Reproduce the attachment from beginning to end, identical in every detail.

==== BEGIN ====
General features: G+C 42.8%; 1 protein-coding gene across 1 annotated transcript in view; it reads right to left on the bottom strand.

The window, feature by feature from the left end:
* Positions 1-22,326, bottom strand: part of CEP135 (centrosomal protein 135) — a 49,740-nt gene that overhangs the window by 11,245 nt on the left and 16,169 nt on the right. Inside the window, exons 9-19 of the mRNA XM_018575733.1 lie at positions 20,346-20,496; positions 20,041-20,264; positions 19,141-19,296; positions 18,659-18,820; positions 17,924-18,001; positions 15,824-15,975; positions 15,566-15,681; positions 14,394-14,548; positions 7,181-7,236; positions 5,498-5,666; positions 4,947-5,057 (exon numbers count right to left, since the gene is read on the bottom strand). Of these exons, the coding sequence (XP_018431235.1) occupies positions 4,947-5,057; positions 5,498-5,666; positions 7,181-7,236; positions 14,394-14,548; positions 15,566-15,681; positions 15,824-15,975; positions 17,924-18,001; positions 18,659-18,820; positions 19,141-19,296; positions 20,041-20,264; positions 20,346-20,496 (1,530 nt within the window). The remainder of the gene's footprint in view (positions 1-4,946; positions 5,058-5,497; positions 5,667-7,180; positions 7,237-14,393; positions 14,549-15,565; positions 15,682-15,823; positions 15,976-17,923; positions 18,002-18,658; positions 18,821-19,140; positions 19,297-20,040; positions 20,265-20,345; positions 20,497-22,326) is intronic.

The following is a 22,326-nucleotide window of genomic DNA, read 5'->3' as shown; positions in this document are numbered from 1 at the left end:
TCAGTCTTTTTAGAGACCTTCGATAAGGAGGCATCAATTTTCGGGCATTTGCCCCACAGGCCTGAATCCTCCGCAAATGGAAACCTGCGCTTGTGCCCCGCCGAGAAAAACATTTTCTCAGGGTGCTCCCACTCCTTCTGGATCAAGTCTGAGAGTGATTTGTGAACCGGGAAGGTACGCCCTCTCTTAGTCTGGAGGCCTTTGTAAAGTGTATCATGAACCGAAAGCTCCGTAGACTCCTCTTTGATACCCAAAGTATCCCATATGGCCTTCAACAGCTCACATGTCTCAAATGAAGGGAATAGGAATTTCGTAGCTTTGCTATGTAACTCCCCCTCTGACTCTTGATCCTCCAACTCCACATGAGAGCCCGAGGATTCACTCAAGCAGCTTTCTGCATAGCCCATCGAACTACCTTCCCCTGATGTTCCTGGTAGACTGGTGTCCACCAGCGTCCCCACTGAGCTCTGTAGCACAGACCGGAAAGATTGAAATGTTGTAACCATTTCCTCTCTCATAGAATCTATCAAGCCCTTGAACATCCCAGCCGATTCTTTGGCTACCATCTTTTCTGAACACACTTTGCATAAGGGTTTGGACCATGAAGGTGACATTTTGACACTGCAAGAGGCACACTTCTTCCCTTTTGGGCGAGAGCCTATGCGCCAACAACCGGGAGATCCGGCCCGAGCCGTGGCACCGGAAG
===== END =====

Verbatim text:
General features: G+C 42.8%; 1 protein-coding gene across 1 annotated transcript in view; it reads right to left on the bottom strand.

The window, feature by feature from the left end:
* Positions 1-22,326, bottom strand: part of CEP135 (centrosomal protein 135) — a 49,740-nt gene that overhangs the window by 11,245 nt on the left and 16,169 nt on the right. Inside the window, exons 9-19 of the mRNA XM_018575733.1 lie at positions 20,346-20,496; positions 20,041-20,264; positions 19,141-19,296; positions 18,659-18,820; positions 17,924-18,001; positions 15,824-15,975; positions 15,566-15,681; positions 14,394-14,548; positions 7,181-7,236; positions 5,498-5,666; positions 4,947-5,057 (exon numbers count right to left, since the gene is read on the bottom strand). Of these exons, the coding sequence (XP_018431235.1) occupies positions 4,947-5,057; positions 5,498-5,666; positions 7,181-7,236; positions 14,394-14,548; positions 15,566-15,681; positions 15,824-15,975; positions 17,924-18,001; positions 18,659-18,820; positions 19,141-19,296; positions 20,041-20,264; positions 20,346-20,496 (1,530 nt within the window). The remainder of the gene's footprint in view (positions 1-4,946; positions 5,058-5,497; positions 5,667-7,180; positions 7,237-14,393; positions 14,549-15,565; positions 15,682-15,823; positions 15,976-17,923; positions 18,002-18,658; positions 18,821-19,140; positions 19,297-20,040; positions 20,265-20,345; positions 20,497-22,326) is intronic.

The following is a 22,326-nucleotide window of genomic DNA, read 5'->3' as shown; positions in this document are numbered from 1 at the left end:
TCAGTCTTTTTAGAGACCTTCGATAAGGAGGCATCAATTTTCGGGCATTTGCCCCACAGGCCTGAATCCTCCGCAAATGGAAACCTGCGCTTGTGCCCCGCCGAGAAAAACATTTTCTCAGGGTGCTCCCACTCCTTCTGGATCAAGTCTGAGAGTGATTTGTGAACCGGGAAGGTACGCCCTCTCTTAGTCTGGAGGCCTTTGTAAAGTGTATCATGAACCGAAAGCTCCGTAGACTCCTCTTTGATACCCAAAGTATCCCATATGGCCTTCAACAGCTCACATGTCTCAAATGAAGGGAATAGGAATTTCGTAGCTTTGCTATGTAACTCCCCCTCTGACTCTTGATCCTCCAACTCCACATGAGAGCCCGAGGATTCACTCAAGCAGCTTTCTGCATAGCCCATCGAACTACCTTCCCCTGATGTTCCTGGTAGACTGGTGTCCACCAGCGTCCCCACTGAGCTCTGTAGCACAGACCGGAAAGATTGAAATGTTGTAACCATTTCCTCTCTCATAGAATCTATCAAGCCCTTGAACATCCCAGCCGATTCTTTGGCTACCATCTTTTCTGAACACACTTTGCATAAGGGTTTGGACCATGAAGGTGACATTTTGACACTGCAAGAGGCACACTTCTTCCCTTTTGGGCGAGAGCCTATGCGCCAACAACCGGGAGATCCGGCCCGAGCCGTGGCACCGGAAG